Why GameStop sells in-store DLC
Selling downloadable content in a physical store may sound backwards to some, but for GameStop, the endeavor has been a great success. The retailer’s director of digital content Brad Schliesser told GameSpot that the company has moved over 10 million pieces of DLC since it began selling add-on content through a limited pilot program in 2010.
“We had an opportunity over the last two years to prove to first-party that we can play a meaningful role in the distribution of digital content. In 2010, we started with 35 stores and five sellable DLC SKUs in a [pilot program] with Microsoft. Since then, we’ve added 4,500 stores and 1,800 products available for sale just on the console side,” Schliesser said. “And we’ve sold over 10 million units of DLC in that time period. I think we’ve proven that retail still provides a very meaningful role, even in the digital content space.”
Schliesser believes GameStop’s success in this area is due in large part to its employees. He said they speak directly with consumers at the point-of-sale about additional game content, and this is crucial to sales.
“The associate that works in the store is more impactful than any marketing campaign that we could probably ever do for digital content,” he said. “That is still a clear divider between what we’re able to do and what our competitors are able to do. And quite frankly, what first-party is able to do.”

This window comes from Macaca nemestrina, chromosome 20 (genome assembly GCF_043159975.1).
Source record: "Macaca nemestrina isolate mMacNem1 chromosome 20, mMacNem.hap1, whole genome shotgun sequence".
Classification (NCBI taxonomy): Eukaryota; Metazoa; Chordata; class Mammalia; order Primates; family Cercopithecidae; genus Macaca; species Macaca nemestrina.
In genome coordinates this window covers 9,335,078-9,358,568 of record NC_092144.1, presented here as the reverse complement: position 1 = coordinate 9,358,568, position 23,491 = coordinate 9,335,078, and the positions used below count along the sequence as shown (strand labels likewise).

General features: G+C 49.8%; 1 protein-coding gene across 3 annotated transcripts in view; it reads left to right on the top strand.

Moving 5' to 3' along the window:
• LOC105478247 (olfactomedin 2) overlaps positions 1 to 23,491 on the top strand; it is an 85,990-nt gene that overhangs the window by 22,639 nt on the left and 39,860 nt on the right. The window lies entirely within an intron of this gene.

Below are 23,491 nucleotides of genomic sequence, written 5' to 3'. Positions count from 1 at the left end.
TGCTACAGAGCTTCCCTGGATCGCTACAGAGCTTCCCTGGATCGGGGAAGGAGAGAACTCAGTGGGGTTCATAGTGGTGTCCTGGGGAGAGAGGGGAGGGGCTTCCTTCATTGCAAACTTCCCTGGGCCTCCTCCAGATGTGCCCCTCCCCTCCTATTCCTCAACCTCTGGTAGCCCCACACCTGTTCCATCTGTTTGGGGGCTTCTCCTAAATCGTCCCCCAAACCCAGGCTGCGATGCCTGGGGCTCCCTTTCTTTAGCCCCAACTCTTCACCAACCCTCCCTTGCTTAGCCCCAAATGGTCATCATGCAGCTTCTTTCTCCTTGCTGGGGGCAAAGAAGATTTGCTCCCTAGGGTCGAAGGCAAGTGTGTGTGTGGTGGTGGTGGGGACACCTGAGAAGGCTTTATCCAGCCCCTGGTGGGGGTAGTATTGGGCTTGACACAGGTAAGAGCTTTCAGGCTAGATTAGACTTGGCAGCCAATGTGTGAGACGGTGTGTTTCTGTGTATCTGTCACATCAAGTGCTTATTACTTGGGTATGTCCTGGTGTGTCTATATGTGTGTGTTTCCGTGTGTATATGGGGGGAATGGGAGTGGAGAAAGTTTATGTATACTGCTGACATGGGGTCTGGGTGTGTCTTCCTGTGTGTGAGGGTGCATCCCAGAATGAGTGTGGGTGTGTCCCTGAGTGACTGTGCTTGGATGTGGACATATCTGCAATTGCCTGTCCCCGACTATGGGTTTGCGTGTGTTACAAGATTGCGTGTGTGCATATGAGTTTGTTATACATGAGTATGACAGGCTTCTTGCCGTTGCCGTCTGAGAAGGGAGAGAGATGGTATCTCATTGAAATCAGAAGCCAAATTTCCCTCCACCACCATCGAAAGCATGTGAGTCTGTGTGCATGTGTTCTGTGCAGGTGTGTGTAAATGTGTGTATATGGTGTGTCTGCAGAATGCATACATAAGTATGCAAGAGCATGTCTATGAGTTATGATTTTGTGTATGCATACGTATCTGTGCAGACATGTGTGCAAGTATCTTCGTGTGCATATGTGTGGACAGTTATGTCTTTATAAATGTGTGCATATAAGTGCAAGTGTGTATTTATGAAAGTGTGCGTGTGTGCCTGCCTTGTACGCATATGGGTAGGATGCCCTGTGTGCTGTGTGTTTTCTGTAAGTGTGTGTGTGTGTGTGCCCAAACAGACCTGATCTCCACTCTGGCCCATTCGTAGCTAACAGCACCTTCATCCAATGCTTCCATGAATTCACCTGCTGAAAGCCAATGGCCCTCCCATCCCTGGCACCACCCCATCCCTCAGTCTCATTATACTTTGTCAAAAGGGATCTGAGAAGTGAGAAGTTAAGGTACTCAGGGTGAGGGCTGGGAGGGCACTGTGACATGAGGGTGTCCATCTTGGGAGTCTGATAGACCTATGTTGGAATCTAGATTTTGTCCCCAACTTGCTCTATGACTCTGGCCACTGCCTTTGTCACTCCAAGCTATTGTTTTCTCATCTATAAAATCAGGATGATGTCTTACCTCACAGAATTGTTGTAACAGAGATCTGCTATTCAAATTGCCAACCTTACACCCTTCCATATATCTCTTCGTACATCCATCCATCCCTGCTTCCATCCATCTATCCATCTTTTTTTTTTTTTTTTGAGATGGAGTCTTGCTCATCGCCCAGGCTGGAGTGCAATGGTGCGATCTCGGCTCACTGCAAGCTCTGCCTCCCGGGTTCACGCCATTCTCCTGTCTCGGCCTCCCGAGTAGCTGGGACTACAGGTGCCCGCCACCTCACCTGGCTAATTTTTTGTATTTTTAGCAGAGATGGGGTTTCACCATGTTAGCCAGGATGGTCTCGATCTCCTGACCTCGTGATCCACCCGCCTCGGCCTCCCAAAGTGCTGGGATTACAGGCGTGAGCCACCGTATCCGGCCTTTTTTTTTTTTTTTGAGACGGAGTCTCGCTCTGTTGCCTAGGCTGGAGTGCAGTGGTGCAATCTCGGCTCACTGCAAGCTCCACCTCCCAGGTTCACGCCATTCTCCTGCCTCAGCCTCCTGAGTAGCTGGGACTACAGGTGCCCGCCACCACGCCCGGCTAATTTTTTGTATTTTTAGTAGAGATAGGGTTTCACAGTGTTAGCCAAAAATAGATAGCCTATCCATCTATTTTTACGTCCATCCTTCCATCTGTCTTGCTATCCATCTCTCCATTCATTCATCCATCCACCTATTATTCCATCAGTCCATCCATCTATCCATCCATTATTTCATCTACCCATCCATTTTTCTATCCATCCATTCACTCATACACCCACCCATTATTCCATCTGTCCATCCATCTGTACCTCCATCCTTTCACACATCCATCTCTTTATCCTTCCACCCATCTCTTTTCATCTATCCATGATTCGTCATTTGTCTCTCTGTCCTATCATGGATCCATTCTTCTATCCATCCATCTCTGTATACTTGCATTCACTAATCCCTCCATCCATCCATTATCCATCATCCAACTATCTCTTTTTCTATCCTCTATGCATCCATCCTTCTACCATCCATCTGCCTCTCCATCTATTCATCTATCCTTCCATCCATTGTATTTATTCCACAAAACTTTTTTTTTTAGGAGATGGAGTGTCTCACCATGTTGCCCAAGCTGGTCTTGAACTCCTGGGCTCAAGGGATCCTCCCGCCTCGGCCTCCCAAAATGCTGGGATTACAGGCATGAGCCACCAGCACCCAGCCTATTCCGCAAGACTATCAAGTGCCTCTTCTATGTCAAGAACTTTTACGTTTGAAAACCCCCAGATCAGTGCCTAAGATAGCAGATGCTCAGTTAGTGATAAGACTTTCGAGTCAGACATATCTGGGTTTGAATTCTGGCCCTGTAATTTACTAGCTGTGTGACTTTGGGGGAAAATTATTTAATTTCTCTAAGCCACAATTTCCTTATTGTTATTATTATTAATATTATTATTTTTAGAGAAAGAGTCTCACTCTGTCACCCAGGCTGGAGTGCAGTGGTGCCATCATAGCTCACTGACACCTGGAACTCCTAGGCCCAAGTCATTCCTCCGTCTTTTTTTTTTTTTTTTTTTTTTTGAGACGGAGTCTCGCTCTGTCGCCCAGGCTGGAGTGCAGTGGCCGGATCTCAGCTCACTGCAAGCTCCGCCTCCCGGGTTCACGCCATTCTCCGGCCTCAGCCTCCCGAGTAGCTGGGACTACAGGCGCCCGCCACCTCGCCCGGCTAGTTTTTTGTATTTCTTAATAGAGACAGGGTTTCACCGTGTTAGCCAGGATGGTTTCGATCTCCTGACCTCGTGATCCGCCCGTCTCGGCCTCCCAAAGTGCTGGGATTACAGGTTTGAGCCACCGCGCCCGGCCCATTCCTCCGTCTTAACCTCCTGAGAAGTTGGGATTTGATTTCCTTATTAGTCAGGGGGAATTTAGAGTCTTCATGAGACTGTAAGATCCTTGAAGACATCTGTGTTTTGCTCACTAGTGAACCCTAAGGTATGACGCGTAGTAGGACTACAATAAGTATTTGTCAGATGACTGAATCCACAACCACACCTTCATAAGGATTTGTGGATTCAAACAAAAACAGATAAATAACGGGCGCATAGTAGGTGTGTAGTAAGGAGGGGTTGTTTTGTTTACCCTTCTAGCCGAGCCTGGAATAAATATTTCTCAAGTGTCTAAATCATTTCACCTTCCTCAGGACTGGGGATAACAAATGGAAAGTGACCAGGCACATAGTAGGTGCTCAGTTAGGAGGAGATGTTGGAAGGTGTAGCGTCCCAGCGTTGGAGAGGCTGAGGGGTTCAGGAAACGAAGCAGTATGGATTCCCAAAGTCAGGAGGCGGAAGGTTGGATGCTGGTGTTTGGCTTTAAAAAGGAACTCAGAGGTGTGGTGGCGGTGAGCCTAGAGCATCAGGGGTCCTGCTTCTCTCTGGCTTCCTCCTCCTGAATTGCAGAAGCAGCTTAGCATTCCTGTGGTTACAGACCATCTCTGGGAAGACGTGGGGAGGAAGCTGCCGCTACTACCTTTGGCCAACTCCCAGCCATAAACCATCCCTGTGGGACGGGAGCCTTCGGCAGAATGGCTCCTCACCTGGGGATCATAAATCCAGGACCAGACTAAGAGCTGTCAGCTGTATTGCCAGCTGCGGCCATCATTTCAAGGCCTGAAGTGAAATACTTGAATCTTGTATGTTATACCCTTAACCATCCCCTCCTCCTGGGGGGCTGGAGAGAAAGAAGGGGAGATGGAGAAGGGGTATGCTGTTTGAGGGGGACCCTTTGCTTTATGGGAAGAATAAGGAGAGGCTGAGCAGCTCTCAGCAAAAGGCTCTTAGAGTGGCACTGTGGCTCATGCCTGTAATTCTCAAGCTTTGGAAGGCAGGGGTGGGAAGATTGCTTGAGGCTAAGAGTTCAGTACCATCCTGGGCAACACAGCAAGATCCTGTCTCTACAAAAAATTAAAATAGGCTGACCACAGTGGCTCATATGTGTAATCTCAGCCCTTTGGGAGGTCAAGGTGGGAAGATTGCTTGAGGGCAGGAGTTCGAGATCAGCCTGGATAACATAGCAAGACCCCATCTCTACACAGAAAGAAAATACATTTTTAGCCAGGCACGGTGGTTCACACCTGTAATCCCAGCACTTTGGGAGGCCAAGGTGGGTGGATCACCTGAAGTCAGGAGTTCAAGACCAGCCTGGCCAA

He said though first-party console virtual marketplaces like Xbox Live are able to house heaps and heaps of content, a user is only presented with 5-10 pieces of content at any given time. And even then, he said, it’s “buyer beware.” The impact of GameStop’s sales associates should not be overlooked, he said.
“The associate that works in the store is more impactful than any marketing campaign that we could probably ever do for digital content.”
“For the consumers who are purchasing from us, it’s a huge value, a huge service to have somebody there that helps them along and helps them make a better decision on what they want to purchase,” he said.
Schliesser acknowledged that not everyone will buy into leaving their home to purchase DLC. He said he is OK with this, adding that a market for in-store DLC exists, despite what the “vocal minority” of Internet commenters may say.
“If there is a story that comes out of our conversation most of the people that read it are going to comment and say ‘Why would I ever go to a retailer to buy content?’ And I’m cool with that,” he said. “If you’re already transacting through a first-party, fantastic. We can’t convert everybody into a GameStop customer. We don’t sell sell 100 percent of the physical games now. So I think it’s more understanding that there’s a market that exists outside of the vocal minority that is still interested in purchasing content [in a physical store].”
To back up his claim even further, Schliesser revealed several DLC attachment rates for major games. [An attachment rate is the percentage of total software sales that also purchased DLC] He said prior to Gears of War 3, GameStop’s DLC attachment percentage was less than 2 percent. Since then, however, the rates have largely increased.
Gears of War 3: 10 percentBatman: Arkham City: 16 percentCall of Duty: Modern Warfare 3: 17 percentMass Effect 3: 50 percentBorderlands 2: 20 percentAssassin’s Creed III: 10 percentHalo 4: 13 percent
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